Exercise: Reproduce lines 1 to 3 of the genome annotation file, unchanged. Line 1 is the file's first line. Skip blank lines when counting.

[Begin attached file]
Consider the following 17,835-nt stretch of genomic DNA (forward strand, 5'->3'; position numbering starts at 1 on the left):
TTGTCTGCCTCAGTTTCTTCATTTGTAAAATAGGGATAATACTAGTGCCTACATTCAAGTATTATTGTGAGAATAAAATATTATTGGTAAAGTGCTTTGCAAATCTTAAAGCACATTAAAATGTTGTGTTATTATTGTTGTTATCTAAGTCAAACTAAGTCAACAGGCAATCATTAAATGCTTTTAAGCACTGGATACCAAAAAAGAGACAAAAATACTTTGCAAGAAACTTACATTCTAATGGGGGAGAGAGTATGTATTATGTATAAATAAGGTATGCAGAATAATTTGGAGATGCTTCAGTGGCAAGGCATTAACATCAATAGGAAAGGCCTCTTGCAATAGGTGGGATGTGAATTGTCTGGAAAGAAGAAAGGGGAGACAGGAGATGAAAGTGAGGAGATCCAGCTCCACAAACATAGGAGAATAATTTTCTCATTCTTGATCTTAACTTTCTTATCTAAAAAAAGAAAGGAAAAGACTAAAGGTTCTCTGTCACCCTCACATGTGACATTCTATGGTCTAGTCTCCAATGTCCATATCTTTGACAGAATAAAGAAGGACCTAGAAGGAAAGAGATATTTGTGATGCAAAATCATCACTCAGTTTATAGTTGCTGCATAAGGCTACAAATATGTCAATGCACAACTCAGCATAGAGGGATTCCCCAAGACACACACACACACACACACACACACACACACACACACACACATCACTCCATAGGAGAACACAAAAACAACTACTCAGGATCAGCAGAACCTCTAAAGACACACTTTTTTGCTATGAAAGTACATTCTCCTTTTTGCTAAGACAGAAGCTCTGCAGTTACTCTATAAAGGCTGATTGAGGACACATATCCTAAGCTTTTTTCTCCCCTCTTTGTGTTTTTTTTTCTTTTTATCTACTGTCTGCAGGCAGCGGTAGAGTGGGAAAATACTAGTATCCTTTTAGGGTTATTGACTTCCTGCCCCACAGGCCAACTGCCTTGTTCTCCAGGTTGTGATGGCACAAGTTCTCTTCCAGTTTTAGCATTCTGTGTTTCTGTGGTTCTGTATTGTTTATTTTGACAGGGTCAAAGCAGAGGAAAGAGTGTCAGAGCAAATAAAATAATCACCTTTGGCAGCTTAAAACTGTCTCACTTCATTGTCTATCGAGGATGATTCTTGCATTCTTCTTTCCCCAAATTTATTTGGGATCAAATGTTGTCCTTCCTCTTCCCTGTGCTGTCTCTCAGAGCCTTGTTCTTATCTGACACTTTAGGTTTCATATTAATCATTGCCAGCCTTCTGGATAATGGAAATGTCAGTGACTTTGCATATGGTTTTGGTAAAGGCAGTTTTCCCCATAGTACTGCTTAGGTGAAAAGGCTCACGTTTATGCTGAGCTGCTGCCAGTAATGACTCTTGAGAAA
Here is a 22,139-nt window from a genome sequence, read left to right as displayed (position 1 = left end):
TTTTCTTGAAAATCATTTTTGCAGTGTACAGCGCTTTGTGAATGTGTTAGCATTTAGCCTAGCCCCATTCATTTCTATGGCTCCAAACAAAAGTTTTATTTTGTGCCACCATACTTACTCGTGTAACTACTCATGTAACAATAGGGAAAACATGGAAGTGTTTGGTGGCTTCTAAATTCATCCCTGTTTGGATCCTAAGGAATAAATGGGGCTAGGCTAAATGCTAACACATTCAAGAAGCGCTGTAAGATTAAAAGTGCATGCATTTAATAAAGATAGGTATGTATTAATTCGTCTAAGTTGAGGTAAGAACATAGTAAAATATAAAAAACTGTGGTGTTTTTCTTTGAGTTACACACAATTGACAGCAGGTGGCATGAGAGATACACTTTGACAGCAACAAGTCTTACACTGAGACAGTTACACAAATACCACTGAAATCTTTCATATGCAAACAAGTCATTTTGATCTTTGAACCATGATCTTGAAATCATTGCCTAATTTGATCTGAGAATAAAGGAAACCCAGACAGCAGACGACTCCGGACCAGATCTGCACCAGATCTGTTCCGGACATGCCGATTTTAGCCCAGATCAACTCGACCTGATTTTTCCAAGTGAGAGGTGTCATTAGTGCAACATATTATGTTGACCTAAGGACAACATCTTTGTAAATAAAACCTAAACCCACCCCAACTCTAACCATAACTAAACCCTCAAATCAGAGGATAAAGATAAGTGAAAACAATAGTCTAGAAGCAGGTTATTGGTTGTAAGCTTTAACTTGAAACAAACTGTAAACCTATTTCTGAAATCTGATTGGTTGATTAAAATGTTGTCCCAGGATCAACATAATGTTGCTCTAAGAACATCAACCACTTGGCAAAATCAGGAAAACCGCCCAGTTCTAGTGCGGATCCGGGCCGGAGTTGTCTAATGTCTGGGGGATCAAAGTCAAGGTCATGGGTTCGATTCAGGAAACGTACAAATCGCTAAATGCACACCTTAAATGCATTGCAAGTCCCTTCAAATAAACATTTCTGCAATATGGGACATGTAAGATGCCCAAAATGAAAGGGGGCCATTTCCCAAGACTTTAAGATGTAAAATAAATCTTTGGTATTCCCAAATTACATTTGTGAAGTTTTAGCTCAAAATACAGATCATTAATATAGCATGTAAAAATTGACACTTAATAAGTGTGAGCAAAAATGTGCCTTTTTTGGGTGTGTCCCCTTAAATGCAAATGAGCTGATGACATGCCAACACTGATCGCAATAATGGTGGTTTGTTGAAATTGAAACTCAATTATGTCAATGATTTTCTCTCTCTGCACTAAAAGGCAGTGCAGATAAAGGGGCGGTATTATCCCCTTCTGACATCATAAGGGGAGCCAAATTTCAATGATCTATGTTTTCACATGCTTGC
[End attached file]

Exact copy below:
Consider the following 17,835-nt stretch of genomic DNA (forward strand, 5'->3'; position numbering starts at 1 on the left):
TTGTCTGCCTCAGTTTCTTCATTTGTAAAATAGGGATAATACTAGTGCCTACATTCAAGTATTATTGTGAGAATAAAATATTATTGGTAAAGTGCTTTGCAAATCTTAAAGCACATTAAAATGTTGTGTTATTATTGTTGTTATCTAAGTCAAACTAAGTCAACAGGCAATCATTAAATGCTTTTAAGCACTGGATACCAAAAAAGAGACAAAAATACTTTGCAAGAAACTTACATTCTAATGGGGGAGAGAGTATGTATTATGTATAAATAAGGTATGCAGAATAATTTGGAGATGCTTCAGTGGCAAGGCATTAACATCAATAGGAAAGGCCTCTTGCAATAGGTGGGATGTGAATTGTCTGGAAAGAAGAAAGGGGAGACAGGAGATGAAAGTGAGGAGATCCAGCTCCACAAACATAGGAGAATAATTTTCTCATTCTTGATCTTAACTTTCTTATCTAAAAAAAGAAAGGAAAAGACTAAAGGTTCTCTGTCACCCTCACATGTGACATTCTATGGTCTAGTCTCCAATGTCCATATCTTTGACAGAATAAAGAAGGACCTAGAAGGAAAGAGATATTTGTGATGCAAAATCATCACTCAGTTTATAGTTGCTGCATAAGGCTACAAATATGTCAATGCACAACTCAGCATAGAGGGATTCCCCAAGACACACACACACACACACACACACACACACACACACACACACATCACTCCATAGGAGAACACAAAAACAACTACTCAGGATCAGCAGAACCTCTAAAGACACACTTTTTTGCTATGAAAGTACATTCTCCTTTTTGCTAAGACAGAAGCTCTGCAGTTACTCTATAAAGGCTGATTGAGGACACATATCCTAAGCTTTTTTCTCCCCTCTTTGTGTTTTTTTTTCTTTTTATCTACTGTCTGCAGGCAGCGGTAGAGTGGGAAAATACTAGTATCCTTTTAGGGTTATTGACTTCCTGCCCCACAGGCCAACTGCCTTGTTCTCCAGGTTGTGATGGCACAAGTTCTCTTCCAGTTTTAGCATTCTGTGTTTCTGTGGTTCTGTATTGTTTATTTTGACAGGGTCAAAGCAGAGGAAAGAGTGTCAGAGCAAATAAAATAATCACCTTTGGCAGCTTAAAACTGTCTCACTTCATTGTCTATCGAGGATGATTCTTGCATTCTTCTTTCCCCAAATTTATTTGGGATCAAATGTTGTCCTTCCTCTTCCCTGTGCTGTCTCTCAGAGCCTTGTTCTTATCTGACACTTTAGGTTTCATATTAATCATTGCCAGCCTTCTGGATAATGGAAATGTCAGTGACTTTGCATATGGTTTTGGTAAAGGCAGTTTTCCCCATAGTACTGCTTAGGTGAAAAGGCTCACGTTTATGCTGAGCTGCTGCCAGTAATGACTCTTGAGAAA
Here is a 22,139-nt window from a genome sequence, read left to right as displayed (position 1 = left end):